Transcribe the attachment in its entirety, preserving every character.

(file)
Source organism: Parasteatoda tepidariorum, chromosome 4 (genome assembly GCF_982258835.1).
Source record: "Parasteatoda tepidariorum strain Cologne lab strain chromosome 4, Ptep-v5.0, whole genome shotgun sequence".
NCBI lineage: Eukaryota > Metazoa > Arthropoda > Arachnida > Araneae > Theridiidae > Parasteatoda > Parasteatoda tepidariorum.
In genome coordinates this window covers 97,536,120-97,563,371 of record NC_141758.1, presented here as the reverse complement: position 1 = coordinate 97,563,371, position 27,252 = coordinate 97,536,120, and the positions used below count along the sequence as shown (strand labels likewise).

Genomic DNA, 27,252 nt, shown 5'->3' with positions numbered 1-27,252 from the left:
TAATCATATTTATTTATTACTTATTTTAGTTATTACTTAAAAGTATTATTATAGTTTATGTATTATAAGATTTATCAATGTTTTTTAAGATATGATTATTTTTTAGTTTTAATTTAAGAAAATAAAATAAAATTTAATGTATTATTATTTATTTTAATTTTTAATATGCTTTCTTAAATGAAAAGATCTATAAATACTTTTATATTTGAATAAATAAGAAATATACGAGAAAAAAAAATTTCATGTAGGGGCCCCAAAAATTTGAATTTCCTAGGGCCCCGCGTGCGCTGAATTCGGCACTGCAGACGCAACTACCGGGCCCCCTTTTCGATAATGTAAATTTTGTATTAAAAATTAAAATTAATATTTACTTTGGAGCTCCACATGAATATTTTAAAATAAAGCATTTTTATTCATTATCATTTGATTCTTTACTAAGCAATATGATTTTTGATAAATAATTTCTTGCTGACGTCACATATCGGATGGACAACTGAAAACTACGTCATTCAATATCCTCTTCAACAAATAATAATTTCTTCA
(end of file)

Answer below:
Source organism: Parasteatoda tepidariorum, chromosome 4 (genome assembly GCF_982258835.1).
Source record: "Parasteatoda tepidariorum strain Cologne lab strain chromosome 4, Ptep-v5.0, whole genome shotgun sequence".
NCBI lineage: Eukaryota > Metazoa > Arthropoda > Arachnida > Araneae > Theridiidae > Parasteatoda > Parasteatoda tepidariorum.
In genome coordinates this window covers 97,536,120-97,563,371 of record NC_141758.1, presented here as the reverse complement: position 1 = coordinate 97,563,371, position 27,252 = coordinate 97,536,120, and the positions used below count along the sequence as shown (strand labels likewise).

Genomic DNA, 27,252 nt, shown 5'->3' with positions numbered 1-27,252 from the left:
TAATCATATTTATTTATTACTTATTTTAGTTATTACTTAAAAGTATTATTATAGTTTATGTATTATAAGATTTATCAATGTTTTTTAAGATATGATTATTTTTTAGTTTTAATTTAAGAAAATAAAATAAAATTTAATGTATTATTATTTATTTTAATTTTTAATATGCTTTCTTAAATGAAAAGATCTATAAATACTTTTATATTTGAATAAATAAGAAATATACGAGAAAAAAAAATTTCATGTAGGGGCCCCAAAAATTTGAATTTCCTAGGGCCCCGCGTGCGCTGAATTCGGCACTGCAGACGCAACTACCGGGCCCCCTTTTCGATAATGTAAATTTTGTATTAAAAATTAAAATTAATATTTACTTTGGAGCTCCACATGAATATTTTAAAATAAAGCATTTTTATTCATTATCATTTGATTCTTTACTAAGCAATATGATTTTTGATAAATAATTTCTTGCTGACGTCACATATCGGATGGACAACTGAAAACTACGTCATTCAATATCCTCTTCAACAAATAATAATTTCTTCA